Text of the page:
Axis and Allies 1914: A second look at strategy


A multinational defense is essential.

We take a second look at Axis and Allies 1914 strategy.  After a grueling 17-round session ending in truce, we begin to see patterns and battle theories begin to surface.



Austria chooses between engaging the Italians and the Russian Empire

Both by geography and game mechanics, Austrians begin the war balancing their march into Russia while fending off if not invading Italy.  Of course, their investments depends heavily how successful Germany is.  Their march into Russia is important because …

The Russian Empire holds the keys to Constantinople

The Ottoman are the weakest of the three Central Powers.  Their survival depends on British intervention and a supply line from Austria.   Both the British and the Austria play off the Russian Empire being in the war.  It takes both Austrians and Germans to challenge Russia.  It takes only the British to conquer the Ottoman.  However, its becomes difficult if the British Empire is forced to split forces on Ottoman soil fighting off the combined armies of Ottoman and Austria-Hungary.  In summary, if Russia falls early the Austrians can defend Constantinople while eating up former Russian territories for additional IPC.  Austria’s other prize is, of course, Rome and …

Venice is the gateway to both Rome and Paris

The Italians pose little threat other than a rare amphibious incursion.  Their role is to keep Austrians pre-occupied defending the southern path to both Paris and Rome.  If Venice falls, it forces the Allied Powers to make hurried decisions.  Choices between the immediate survival of Italy or strategic defense of France must be made.  Often, these decisions are left to the United States.  The fall of Rome to the Central Powers also comes with a great penalty of naval mines, paralyzing the Allied fleet there.

The British Empire chooses between engaging Germany and the Ottoman

Britain is given two great challenges: defending northern France from a German invasion and vanquishing the Ottoman out of India.  The Ottoman holds the British like a dog’s tail from infiltrating eastern Europe.  The map forces the two powers to front line incursions that ultimately decides the fate of the Baltic States, and worse, Africa!  Britain’s Atlantic strategy depends on a strong navy protecting transports carrying troops into Picardy, Belgium, and in some cases, Germany.  This leads to …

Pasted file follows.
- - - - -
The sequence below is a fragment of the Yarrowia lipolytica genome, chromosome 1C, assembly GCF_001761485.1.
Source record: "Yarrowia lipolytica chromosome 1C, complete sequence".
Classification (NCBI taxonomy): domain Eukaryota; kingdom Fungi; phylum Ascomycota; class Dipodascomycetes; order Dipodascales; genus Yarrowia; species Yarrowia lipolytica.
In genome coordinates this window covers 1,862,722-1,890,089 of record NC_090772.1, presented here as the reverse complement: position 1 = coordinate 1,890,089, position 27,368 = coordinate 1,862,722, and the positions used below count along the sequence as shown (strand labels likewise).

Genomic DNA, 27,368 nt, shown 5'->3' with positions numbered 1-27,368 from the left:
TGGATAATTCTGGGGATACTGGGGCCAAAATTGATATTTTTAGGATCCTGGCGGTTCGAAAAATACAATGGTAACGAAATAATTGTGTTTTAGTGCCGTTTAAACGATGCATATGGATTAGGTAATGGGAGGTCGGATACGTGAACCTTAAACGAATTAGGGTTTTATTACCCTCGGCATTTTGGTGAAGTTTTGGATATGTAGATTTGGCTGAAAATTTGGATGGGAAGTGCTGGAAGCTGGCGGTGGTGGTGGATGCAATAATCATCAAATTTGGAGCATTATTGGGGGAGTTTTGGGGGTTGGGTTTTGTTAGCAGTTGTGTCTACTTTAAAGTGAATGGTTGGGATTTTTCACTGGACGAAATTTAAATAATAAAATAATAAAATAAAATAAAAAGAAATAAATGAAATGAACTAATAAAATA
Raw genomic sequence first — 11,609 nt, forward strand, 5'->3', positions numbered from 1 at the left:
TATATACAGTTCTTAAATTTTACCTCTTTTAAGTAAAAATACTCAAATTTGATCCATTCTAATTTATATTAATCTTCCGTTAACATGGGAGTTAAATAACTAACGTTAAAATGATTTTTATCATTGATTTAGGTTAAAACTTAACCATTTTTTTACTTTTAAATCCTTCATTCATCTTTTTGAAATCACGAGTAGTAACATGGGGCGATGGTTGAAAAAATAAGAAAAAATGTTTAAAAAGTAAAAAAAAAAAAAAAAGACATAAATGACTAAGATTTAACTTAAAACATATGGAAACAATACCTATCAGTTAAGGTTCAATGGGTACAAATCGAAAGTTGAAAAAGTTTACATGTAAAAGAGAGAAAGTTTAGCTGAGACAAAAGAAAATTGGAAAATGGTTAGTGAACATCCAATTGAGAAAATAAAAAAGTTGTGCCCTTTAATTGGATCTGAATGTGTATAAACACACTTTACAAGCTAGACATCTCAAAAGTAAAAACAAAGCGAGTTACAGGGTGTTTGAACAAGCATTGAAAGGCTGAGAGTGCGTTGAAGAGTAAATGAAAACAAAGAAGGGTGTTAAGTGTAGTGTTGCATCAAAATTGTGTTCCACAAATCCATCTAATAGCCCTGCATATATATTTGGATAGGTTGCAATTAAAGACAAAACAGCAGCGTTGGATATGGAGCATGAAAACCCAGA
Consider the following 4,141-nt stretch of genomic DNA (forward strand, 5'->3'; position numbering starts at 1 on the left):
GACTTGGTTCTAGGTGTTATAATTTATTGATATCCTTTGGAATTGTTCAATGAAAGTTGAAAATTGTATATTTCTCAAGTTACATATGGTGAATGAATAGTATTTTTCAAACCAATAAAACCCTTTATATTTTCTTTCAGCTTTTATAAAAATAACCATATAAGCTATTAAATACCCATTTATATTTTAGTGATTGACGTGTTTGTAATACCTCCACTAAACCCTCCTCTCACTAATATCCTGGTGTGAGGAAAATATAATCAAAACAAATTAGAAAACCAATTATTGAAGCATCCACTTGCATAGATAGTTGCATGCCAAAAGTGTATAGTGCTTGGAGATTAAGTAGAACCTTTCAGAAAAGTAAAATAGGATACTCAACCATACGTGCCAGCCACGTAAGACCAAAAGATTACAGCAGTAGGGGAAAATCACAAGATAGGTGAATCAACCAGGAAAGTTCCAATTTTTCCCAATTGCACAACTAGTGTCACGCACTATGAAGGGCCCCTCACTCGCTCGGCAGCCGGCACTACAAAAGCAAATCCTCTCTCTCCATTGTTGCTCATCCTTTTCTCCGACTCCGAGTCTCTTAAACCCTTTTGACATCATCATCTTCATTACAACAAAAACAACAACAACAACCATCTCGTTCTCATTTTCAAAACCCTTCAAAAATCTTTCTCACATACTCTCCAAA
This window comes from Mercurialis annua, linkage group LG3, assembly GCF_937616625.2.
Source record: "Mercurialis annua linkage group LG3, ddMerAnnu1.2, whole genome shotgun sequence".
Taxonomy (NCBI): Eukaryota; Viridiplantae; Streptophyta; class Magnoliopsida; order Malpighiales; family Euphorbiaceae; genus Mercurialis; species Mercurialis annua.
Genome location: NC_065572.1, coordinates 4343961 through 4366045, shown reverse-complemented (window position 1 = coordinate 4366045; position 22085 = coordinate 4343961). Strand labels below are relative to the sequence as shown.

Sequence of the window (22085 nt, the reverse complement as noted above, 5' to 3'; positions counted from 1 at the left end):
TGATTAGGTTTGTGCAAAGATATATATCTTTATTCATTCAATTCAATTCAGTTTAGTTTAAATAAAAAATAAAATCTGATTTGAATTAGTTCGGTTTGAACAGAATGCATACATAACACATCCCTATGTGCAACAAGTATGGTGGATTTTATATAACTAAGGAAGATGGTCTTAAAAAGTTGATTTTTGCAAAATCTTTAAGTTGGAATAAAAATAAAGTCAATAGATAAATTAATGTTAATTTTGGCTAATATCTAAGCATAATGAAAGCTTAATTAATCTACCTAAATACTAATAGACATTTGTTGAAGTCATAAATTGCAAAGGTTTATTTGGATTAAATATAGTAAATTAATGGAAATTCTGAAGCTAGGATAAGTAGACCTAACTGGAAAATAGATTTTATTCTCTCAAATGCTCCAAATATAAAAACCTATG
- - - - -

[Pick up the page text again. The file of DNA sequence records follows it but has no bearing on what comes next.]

Naval fleets between Britain and Germany serve as deterrents to invasion

There is a negative, yet symbiotic relationship between the British and German powers.  The further Germany reaches into France, the more determined the British becomes landing troops to defend.  More troops to defend France leaves little to defend London and build a navy.   A strong German navy threatens both the future of British amphibious strategy and a threat of invasion that may end the war.  The British is forced to counter by re-appropriating funds to the navy weakening their French position with German victories.

It also works both ways.  Germany will notice a stack of units in Great Britain within reach of Berlin by transport.  They’ll be smart protecting the shores with artillery and a stack of units in Berlin.  With each round, deterred from invasion, the German stack steps forward to Paris.  Defending stacks becomes attacking armies and the relationship with the British renews.  An unrealized fallout is both powers divert resources from a ground war that would have otherwise decided the game.

A France-Italy co-op is risk unrealized

What if France brushes off the German high-tech army, leaving them to the British?  What if France diverts a stack of infantry protecting Italy from Austrian incursion?  On the surface, its seems like sane strategy.  Keep Italy afloat and deluding yourself you’re just as capable resisting Germany.  The truth is it’s difficult for the British to make up a statistical deficit and Venice may fall just as easy.  Every German unit spared from French resistance are candidates for a joint Austria-Germany invasion of Italy.    And this leads us to our final subject …

Multinational defense is essential to victory and conclusion

As depicted in the image above, epic battles over lynchpin territories draw the interest of several powers at once.  The war, the game, with multinational participation is long enough, its near impossible to finish without it.   Your opponent’s weakness comes from taking away their strengths.  The currents of war will often draw many powers contesting a same patch of earth convinced its vital to end the war with.

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